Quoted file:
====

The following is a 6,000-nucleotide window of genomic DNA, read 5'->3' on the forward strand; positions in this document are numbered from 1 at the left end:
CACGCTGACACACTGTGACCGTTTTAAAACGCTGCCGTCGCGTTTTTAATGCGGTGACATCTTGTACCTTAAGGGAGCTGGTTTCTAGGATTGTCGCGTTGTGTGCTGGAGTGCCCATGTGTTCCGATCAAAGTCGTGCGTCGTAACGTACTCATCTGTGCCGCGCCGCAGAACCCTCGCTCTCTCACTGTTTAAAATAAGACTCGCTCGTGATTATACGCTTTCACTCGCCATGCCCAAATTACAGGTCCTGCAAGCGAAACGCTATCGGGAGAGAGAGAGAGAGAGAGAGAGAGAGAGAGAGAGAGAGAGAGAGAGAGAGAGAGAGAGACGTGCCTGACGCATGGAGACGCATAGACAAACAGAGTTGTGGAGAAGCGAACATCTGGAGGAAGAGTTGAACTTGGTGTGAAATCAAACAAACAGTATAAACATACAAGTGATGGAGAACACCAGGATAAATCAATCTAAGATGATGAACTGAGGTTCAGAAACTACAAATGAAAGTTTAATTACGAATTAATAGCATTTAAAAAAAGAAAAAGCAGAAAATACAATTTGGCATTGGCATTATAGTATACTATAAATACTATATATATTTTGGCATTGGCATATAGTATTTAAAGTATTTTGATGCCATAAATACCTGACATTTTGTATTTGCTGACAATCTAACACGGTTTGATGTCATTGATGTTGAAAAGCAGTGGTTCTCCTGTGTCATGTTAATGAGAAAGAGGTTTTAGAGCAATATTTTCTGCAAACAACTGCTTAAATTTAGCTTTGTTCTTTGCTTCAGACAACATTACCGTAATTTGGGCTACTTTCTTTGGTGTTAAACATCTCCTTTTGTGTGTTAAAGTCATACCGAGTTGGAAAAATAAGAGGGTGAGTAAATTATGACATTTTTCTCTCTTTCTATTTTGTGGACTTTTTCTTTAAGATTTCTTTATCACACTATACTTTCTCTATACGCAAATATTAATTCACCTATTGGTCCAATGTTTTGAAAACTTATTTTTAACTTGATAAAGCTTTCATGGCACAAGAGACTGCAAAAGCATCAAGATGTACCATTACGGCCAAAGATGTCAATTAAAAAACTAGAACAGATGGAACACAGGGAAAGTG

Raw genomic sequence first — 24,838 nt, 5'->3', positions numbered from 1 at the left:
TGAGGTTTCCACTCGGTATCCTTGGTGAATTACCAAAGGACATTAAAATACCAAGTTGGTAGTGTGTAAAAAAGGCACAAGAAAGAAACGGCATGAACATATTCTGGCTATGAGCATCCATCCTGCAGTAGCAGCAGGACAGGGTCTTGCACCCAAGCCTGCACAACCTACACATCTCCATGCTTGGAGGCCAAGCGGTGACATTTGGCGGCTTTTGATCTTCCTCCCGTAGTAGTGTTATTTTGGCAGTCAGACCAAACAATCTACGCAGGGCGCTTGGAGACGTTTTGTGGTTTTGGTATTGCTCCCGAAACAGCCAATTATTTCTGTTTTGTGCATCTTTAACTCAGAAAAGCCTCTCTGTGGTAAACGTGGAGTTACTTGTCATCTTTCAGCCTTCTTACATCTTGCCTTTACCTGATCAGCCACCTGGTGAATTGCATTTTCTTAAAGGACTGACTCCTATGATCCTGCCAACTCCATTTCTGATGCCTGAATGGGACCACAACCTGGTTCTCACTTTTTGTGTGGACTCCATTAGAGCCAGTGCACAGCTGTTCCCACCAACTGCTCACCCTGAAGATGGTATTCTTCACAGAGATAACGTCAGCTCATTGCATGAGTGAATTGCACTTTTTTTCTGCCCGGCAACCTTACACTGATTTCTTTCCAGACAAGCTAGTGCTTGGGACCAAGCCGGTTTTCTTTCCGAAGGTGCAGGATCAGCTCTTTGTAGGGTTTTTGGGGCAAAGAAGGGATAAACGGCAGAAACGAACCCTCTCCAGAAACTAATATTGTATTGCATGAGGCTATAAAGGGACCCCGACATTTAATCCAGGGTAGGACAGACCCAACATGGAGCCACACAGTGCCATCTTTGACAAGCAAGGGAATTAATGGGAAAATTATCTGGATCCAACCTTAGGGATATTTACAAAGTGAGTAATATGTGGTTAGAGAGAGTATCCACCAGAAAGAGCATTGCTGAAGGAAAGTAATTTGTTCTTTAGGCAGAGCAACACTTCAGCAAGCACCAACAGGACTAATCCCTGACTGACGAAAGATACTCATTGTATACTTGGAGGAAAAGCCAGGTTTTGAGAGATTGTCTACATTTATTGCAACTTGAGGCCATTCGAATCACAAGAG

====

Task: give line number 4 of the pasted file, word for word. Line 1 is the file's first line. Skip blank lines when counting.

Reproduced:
TGAGGTTTCCACTCGGTATCCTTGGTGAATTACCAAAGGACATTAAAATACCAAGTTGGTAGTGTGTAAAAAAGGCACAAGAAAGAAACGGCATGAACATATTCTGGCTATGAGCATCCATCCTGCAGTAGCAGCAGGACAGGGTCTTGCACCCAAGCCTGCACAACCTACACATCTCCATGCTTGGAGGCCAAGCGGTGACATTTGGCGGCTTTTGATCTTCCTCCCGTAGTAGTGTTATTTTGGCAGTCAGACCAAACAATCTACGCAGGGCGCTTGGAGACGTTTTGTGGTTTTGGTATTGCTCCCGAAACAGCCAATTATTTCTGTTTTGTGCATCTTTAACTCAGAAAAGCCTCTCTGTGGTAAACGTGGAGTTACTTGTCATCTTTCAGCCTTCTTACATCTTGCCTTTACCTGATCAGCCACCTGGTGAATTGCATTTTCTTAAAGGACTGACTCCTATGATCCTGCCAACTCCATTTCTGATGCCTGAATGGGACCACAACCTGGTTCTCACTTTTTGTGTGGACTCCATTAGAGCCAGTGCACAGCTGTTCCCACCAACTGCTCACCCTGAAGATGGTATTCTTCACAGAGATAACGTCAGCTCATTGCATGAGTGAATTGCACTTTTTTTCTGCCCGGCAACCTTACACTGATTTCTTTCCAGACAAGCTAGTGCTTGGGACCAAGCCGGTTTTCTTTCCGAAGGTGCAGGATCAGCTCTTTGTAGGGTTTTTGGGGCAAAGAAGGGATAAACGGCAGAAACGAACCCTCTCCAGAAACTAATATTGTATTGCATGAGGCTATAAAGGGACCCCGACATTTAATCCAGGGTAGGACAGACCCAACATGGAGCCACACAGTGCCATCTTTGACAAGCAAGGGAATTAATGGGAAAATTATCTGGATCCAACCTTAGGGATATTTACAAAGTGAGTAATATGTGGTTAGAGAGAGTATCCACCAGAAAGAGCATTGCTGAAGGAAAGTAATTTGTTCTTTAGGCAGAGCAACACTTCAGCAAGCACCAACAGGACTAATCCCTGACTGACGAAAGATACTCATTGTATACTTGGAGGAAAAGCCAGGTTTTGAGAGATTGTCTACATTTATTGCAACTTGAGGCCATTCGAATCACAAGAG